We got a bit more excited: and you could find it here, on this beach? Harry nodded again. Due to the current of the sea and the whale migration, this was a good spot to keep an open eye. He showed us some greyish blobs he had found of which he thought they might be Ambergris. He was going to take them to an expert to have them evaluated, he said, because he himself had never actually seen Ambergris.
We went back to Bernie and did some research on the Internet. All that Harry had said was true. The only thing the Internet remained fairly vague on was what the bloody stuff looked like. The various existing descriptions seemed to contradict each other and the only sure thing we could make out was that it was not going to be obvious. Oh well. We had already decided that we might as well try to become millionaires if we were walking the beach twice a day anyway.
The next day we went for our walk, our eyes glued to the sandy ground. Since we didn’t really know what the Ambergris would look like, we picked up a lot of promising looking blobs, but most of them were bits of tar, or rubbish. Of course there was this brilliant moment when Loz got all excited, bent down to pick something up, and shoved it triumphantly under my nose.
“I think that’s old dog poo, though”, I stated after giving it a close look.
“Oh.”, said Loz, looking at his hand.
“I don’t think I want to hold your hand anymore now”, I carefully broke the news to him after an appropriate pause.
This was probably my favourite moment from our mission to find Ambergris, since the other favourite moment, you know, the one where we actually found this massive lump of it, didn’t really happen.
You would have thought that we could have found something else, like ancient coins of a pirate treasure washed ashore or something, but no.
Still, every other night we would sit together with Harry and discuss it all, kindling our motivation so the next day we would be ready to go out again, absorbed in our quest and unresponsive to the rugged beauty of the beach.
Then came the day when someone finally emailed us to buy Bernie, and we had to face the fact that we had to leave the beach without having found Ambergris. Even worse, we still had no clue what the darn stuff actually looked like.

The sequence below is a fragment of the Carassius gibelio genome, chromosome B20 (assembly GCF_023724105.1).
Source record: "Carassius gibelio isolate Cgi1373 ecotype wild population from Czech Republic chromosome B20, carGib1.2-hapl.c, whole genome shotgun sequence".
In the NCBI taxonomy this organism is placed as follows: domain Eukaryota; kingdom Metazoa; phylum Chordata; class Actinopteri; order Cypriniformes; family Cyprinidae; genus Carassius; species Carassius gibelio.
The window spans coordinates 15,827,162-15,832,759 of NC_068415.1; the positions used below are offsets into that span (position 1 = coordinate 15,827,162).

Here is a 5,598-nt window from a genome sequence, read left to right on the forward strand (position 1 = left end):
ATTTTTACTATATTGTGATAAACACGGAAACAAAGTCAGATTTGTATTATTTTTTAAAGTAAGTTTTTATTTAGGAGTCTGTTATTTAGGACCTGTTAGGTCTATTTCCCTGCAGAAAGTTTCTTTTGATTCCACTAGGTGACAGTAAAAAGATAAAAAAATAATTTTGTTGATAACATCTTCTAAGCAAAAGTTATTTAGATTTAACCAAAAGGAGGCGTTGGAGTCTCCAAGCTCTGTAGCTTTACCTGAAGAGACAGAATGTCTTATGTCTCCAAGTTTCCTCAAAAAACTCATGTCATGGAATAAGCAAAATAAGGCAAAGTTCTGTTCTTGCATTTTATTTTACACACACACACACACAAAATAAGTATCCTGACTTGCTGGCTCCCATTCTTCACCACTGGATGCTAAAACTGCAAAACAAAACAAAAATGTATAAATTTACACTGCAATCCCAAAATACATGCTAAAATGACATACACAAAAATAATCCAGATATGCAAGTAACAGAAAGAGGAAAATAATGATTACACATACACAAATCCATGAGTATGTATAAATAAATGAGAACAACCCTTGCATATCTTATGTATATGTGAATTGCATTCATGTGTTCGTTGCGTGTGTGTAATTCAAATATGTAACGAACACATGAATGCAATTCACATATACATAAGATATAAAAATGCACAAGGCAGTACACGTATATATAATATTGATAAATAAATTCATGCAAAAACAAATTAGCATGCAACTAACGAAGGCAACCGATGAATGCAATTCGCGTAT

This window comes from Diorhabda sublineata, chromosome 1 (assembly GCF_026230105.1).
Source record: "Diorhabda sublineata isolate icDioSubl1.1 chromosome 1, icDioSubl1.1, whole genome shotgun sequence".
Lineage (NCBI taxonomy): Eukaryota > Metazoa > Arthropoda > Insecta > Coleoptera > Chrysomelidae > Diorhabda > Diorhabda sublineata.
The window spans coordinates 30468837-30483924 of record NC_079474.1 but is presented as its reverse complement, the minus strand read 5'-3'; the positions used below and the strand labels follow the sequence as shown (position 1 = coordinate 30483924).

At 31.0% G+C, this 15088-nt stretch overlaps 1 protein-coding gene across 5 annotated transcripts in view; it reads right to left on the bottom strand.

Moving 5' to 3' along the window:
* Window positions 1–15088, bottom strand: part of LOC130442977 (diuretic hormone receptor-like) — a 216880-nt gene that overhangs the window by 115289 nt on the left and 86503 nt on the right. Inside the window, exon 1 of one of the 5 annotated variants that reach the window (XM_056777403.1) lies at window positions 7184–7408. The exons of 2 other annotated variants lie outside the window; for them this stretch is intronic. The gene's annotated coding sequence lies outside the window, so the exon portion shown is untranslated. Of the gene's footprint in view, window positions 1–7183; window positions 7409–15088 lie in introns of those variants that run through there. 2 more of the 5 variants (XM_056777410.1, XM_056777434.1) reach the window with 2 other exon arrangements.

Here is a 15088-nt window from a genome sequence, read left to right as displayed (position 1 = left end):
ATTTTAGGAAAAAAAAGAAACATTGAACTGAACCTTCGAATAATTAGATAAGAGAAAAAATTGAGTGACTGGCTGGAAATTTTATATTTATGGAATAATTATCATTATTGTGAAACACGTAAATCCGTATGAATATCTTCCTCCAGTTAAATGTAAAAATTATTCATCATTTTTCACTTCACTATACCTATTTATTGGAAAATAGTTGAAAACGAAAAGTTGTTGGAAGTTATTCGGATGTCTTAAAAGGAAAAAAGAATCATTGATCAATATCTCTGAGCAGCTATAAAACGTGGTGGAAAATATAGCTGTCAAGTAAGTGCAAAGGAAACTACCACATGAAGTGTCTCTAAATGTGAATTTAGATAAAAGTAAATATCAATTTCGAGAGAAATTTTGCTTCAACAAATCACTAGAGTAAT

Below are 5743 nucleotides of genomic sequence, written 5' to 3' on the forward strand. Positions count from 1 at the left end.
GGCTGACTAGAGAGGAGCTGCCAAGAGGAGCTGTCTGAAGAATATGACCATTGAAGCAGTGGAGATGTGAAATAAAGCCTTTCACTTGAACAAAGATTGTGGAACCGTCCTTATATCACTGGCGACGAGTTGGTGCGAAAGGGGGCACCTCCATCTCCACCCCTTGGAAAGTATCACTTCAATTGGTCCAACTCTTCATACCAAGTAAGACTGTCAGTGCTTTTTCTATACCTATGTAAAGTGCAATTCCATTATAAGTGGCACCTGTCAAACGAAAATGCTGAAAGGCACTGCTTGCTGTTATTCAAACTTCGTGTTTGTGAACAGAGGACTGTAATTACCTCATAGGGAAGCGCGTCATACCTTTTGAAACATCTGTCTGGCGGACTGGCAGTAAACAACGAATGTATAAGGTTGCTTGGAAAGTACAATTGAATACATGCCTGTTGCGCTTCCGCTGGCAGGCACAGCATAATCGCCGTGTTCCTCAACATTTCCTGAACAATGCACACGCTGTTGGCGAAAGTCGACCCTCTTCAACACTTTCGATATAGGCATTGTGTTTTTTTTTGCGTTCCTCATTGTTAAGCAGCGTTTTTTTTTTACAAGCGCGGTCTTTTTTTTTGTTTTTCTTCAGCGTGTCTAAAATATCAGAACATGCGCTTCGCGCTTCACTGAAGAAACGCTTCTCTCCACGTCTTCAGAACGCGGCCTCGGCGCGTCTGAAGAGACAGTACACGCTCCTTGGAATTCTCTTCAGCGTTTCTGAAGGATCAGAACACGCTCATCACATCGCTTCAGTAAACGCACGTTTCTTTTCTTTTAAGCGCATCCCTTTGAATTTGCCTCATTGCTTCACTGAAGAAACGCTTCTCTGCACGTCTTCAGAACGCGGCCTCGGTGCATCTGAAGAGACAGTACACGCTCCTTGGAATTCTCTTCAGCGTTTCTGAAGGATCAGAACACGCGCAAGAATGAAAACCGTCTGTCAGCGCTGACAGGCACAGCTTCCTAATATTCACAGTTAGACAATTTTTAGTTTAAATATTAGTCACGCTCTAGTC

We had found some blobs that we weren’t sure about – they might have been Ambergris -, and when we said goodbye to Ted and Harry, we gave our remaining food supplies that we wouldn’t use anymore to Ted, and the blobs we handed over to the trusted hands of Harry, who looked sombre. It was all very serious. From now on, he would have to go on without us again, keeping the secret cause for his beach walking to himself.
Until I wrote this blog post, that is. Sorry, Harry.
I wonder if he ever found any Ambergris, but if he did, I’m sure he would not be the kind of person who would tell it to the newspapers, so there’s no way of finding out.
Who would have known that walking the beach can make you a millionaire? I’ll keep my eyes open. And if I don’t find whale barf gold, but you do, and it’s only after reading this post, you will have to show me what the bloody stuff looks like, okay? Of course you can also buy me a house on the Bahamas, if you want to, but really, that’s up to you.
Seriously, has anyone here ever heard of Ambergris? If you google it now, do so at your own risk. We got quite obsessed, and our beach walks lost a lot of quality – in fact, they started to feel like work. And working to become a millionaire – I mean: that’s just ridiculous! So go walk the beach, look for treasures, don’t get too serious and try to avoid the dog poo. I think that’s really my most valid tip here, folks – the dog poo thing is a bit of a downer.
My second tip is that you could carry a plastic bag and collect some rubbish while you’re out there. It will make you feel good, I promise. And I’m pretty sure it ups your whale-barf-finding-karma, too. Oh, and should you be looking for Ambergris in New Zealand and you happen to run into Harry, say hi from Loz and Vera! That’s all, really. From here on, it’s all up to you – best of luck!